Jan 25, 2021
Lesson 5: Ordering
It doesn’t do you any good to have a meticulously crafted inventory policy if your ordering process is haphazard.
You have to place Purchase Orders in line with your stocking policy, otherwise, you’re going nowhere. Different classes of items should be ordered differently. Here’s a look at some different classes of items:
Never order these! Even if your supplier gives you a good deal or a good incentive, don’t order them. They will only gather dust in your warehouse and cost you money. Ultimately, you’re going to throw these items out and write them off.
Only order these if your customer has ordered them from you and you don’t have enough inventory to fulfill the customer order. Don’t order a single unit more.
All other items
Remember the min and max levels you calculated previously? Just a reminder: the minimum level is your Safety Stock level in days. The maximum level is the Safety Stock level + the Replenishment Cycle in days. We should identify all items that are below the min level and order them.
One small complication here is the Lead Time for getting the items from your supplier. You have to find the items that will be below the minimum level after the lead time. That way, if you order those items today, the stock level will be at the minimum level the day the next shipment arrives from your supplier. The safety stock at that point should buffer you from late deliveries, under deliveries, or under forecasts.
Let’s say you have an item forecast to sell 100 units per month, every month and this is your policy:
• Lead Time – 20 days
• Safety Stock – 15 days
• Replenishment Cycle – 30 days
From order placement until the end of the Lead Time, according to the forecast, you would sell 67 units (20 days at 100 units per month). The safety stock for the item would be 50 units (15 days at 100 units per month). Therefore, the trigger to determine when an order should be placed can be calculated as:
RE-ORDER POINT = Lead Time (67 units) + Safety Stock (50 units) = 117 units
If your current net stock position (stock-on-hand + on order) is less than the re-order point of 117 units, you need
to place an order now. Let’s say your net stock is 110 units – this is below the re-order point of 117 units, so,
next, you need to calculate how much to order?
Add your Replenishment Cycle to your re-order point to calculate an ORDER UP TO level. That’s another 100 units (30 days at 100 units per month).
ORDER UP TO = RE-ORDER POINT (117 units) + Replenishment Cycle (100 units) = 217 units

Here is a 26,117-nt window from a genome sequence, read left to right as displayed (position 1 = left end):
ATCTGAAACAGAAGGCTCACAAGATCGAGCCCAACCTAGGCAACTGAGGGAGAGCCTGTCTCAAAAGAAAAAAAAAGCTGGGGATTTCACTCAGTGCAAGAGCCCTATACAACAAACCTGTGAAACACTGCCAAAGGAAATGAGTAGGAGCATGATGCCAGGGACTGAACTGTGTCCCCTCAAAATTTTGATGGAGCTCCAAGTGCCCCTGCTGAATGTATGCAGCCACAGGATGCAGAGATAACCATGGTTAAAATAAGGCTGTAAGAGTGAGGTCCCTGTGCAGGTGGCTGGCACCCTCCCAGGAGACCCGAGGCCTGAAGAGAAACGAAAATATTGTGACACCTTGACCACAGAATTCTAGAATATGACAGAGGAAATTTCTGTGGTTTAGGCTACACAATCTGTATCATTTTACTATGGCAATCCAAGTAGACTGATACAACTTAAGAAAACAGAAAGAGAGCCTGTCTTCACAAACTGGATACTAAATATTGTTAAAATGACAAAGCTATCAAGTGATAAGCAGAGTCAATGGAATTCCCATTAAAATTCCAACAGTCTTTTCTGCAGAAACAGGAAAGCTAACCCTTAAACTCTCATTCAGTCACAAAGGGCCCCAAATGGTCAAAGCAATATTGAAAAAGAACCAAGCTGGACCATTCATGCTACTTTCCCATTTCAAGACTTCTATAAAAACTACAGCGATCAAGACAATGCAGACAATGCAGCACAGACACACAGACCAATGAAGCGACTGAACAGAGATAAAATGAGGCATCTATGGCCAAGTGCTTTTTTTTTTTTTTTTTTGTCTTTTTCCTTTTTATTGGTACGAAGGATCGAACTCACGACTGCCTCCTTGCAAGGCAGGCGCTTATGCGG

To calculate the recommended order in this instance:
RECOMMENDED ORDER = ORDER UP TO (217 units) – Net stock (110 units) = 107 units
By placing an order of 107, you will drive your inventory level towards your stocking policy.
Of course, there may be other factors that influence the order. Your supplier may have some constraints in place,
such as a minimum order quantity or pack size. These constraints may force you to order more than the number
you ideally require.
Filling a container
The above example is good for calculating the perfect order for a single item. But you probably want to order all the items from a specific supplier at the same time.
You could set up a spreadsheet to calculate the recommended order for all the items supplied by a specific supplier.
This will form the basis for the Purchase Order you’ll create in your ERP system. There may be more manipulations that you have to perform. Here are some examples:
You may need to fill containers before the supplier will ship anything to you. However, the last thing you want to do is just randomly add items to the order. Or add items where the supplier may give you a large discount.
One of the best strategies to add more items to the container is to look at items where the available inventory is still above the re-order point, but already under the order-up-to point. These items will come up for ordering in the next order cycle.
So for each of those items, you can simply place an order for the difference between the order-up-to level and the current inventory level. Keep adding the most important items first (think A items) until you’ve met the container size constraint.
Using this method you will still drive your inventory levels towards your ideal Stocking Policy, but you may be slightly in excess on certain items. Make sure you’re in excess on High-Velocity items so that the excess situation won’t last too long.
Back to the ERP
Once you have your spreadsheet of recommended orders, you can now open up a new Purchase Order on your ERP system on the supplier. Capture the products and their order quantities from the spreadsheet into the Purchase Order. Double-check that you have not made a mistake. These can be very costly, especially if you capture the wrong product code or order quantity.
Once you’re happy with the Purchase Order on the ERP, you can send that off and start the whole process again for the next supplier.